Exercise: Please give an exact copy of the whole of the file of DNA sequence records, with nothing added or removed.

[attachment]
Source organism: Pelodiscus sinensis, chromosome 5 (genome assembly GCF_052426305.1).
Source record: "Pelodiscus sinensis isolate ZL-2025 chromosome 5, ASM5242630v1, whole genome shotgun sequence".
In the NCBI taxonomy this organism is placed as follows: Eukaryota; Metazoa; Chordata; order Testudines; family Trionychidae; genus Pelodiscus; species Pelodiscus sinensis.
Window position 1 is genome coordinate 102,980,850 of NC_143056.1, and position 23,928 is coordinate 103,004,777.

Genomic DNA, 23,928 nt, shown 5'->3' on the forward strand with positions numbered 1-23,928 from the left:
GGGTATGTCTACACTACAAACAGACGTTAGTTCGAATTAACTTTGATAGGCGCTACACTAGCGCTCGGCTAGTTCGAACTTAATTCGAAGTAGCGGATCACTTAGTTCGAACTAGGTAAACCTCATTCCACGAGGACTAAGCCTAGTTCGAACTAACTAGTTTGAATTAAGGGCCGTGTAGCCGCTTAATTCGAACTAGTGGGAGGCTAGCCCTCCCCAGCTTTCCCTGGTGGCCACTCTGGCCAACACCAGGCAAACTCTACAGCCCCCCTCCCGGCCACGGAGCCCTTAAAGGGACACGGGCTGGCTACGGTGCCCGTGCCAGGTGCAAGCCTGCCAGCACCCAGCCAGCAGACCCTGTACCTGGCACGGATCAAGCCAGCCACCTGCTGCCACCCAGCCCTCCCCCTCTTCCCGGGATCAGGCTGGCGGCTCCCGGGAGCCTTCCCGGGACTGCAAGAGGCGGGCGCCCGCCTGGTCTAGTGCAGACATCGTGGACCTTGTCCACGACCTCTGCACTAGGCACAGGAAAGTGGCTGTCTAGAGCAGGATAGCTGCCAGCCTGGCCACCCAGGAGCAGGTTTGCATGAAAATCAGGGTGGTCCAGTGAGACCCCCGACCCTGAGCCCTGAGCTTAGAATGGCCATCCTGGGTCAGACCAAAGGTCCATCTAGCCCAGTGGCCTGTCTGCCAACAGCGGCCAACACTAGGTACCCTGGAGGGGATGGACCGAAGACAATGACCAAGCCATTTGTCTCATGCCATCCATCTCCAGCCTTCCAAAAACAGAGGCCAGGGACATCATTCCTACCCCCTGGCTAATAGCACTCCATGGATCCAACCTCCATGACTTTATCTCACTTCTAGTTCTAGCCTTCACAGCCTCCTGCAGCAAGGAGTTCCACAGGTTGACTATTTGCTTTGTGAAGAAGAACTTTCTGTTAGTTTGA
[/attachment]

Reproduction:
Source organism: Pelodiscus sinensis, chromosome 5 (genome assembly GCF_052426305.1).
Source record: "Pelodiscus sinensis isolate ZL-2025 chromosome 5, ASM5242630v1, whole genome shotgun sequence".
In the NCBI taxonomy this organism is placed as follows: Eukaryota; Metazoa; Chordata; order Testudines; family Trionychidae; genus Pelodiscus; species Pelodiscus sinensis.
Window position 1 is genome coordinate 102,980,850 of NC_143056.1, and position 23,928 is coordinate 103,004,777.

Genomic DNA, 23,928 nt, shown 5'->3' on the forward strand with positions numbered 1-23,928 from the left:
GGGTATGTCTACACTACAAACAGACGTTAGTTCGAATTAACTTTGATAGGCGCTACACTAGCGCTCGGCTAGTTCGAACTTAATTCGAAGTAGCGGATCACTTAGTTCGAACTAGGTAAACCTCATTCCACGAGGACTAAGCCTAGTTCGAACTAACTAGTTTGAATTAAGGGCCGTGTAGCCGCTTAATTCGAACTAGTGGGAGGCTAGCCCTCCCCAGCTTTCCCTGGTGGCCACTCTGGCCAACACCAGGCAAACTCTACAGCCCCCCTCCCGGCCACGGAGCCCTTAAAGGGACACGGGCTGGCTACGGTGCCCGTGCCAGGTGCAAGCCTGCCAGCACCCAGCCAGCAGACCCTGTACCTGGCACGGATCAAGCCAGCCACCTGCTGCCACCCAGCCCTCCCCCTCTTCCCGGGATCAGGCTGGCGGCTCCCGGGAGCCTTCCCGGGACTGCAAGAGGCGGGCGCCCGCCTGGTCTAGTGCAGACATCGTGGACCTTGTCCACGACCTCTGCACTAGGCACAGGAAAGTGGCTGTCTAGAGCAGGATAGCTGCCAGCCTGGCCACCCAGGAGCAGGTTTGCATGAAAATCAGGGTGGTCCAGTGAGACCCCCGACCCTGAGCCCTGAGCTTAGAATGGCCATCCTGGGTCAGACCAAAGGTCCATCTAGCCCAGTGGCCTGTCTGCCAACAGCGGCCAACACTAGGTACCCTGGAGGGGATGGACCGAAGACAATGACCAAGCCATTTGTCTCATGCCATCCATCTCCAGCCTTCCAAAAACAGAGGCCAGGGACATCATTCCTACCCCCTGGCTAATAGCACTCCATGGATCCAACCTCCATGACTTTATCTCACTTCTAGTTCTAGCCTTCACAGCCTCCTGCAGCAAGGAGTTCCACAGGTTGACTATTTGCTTTGTGAAGAAGAACTTTCTGTTAGTTTGA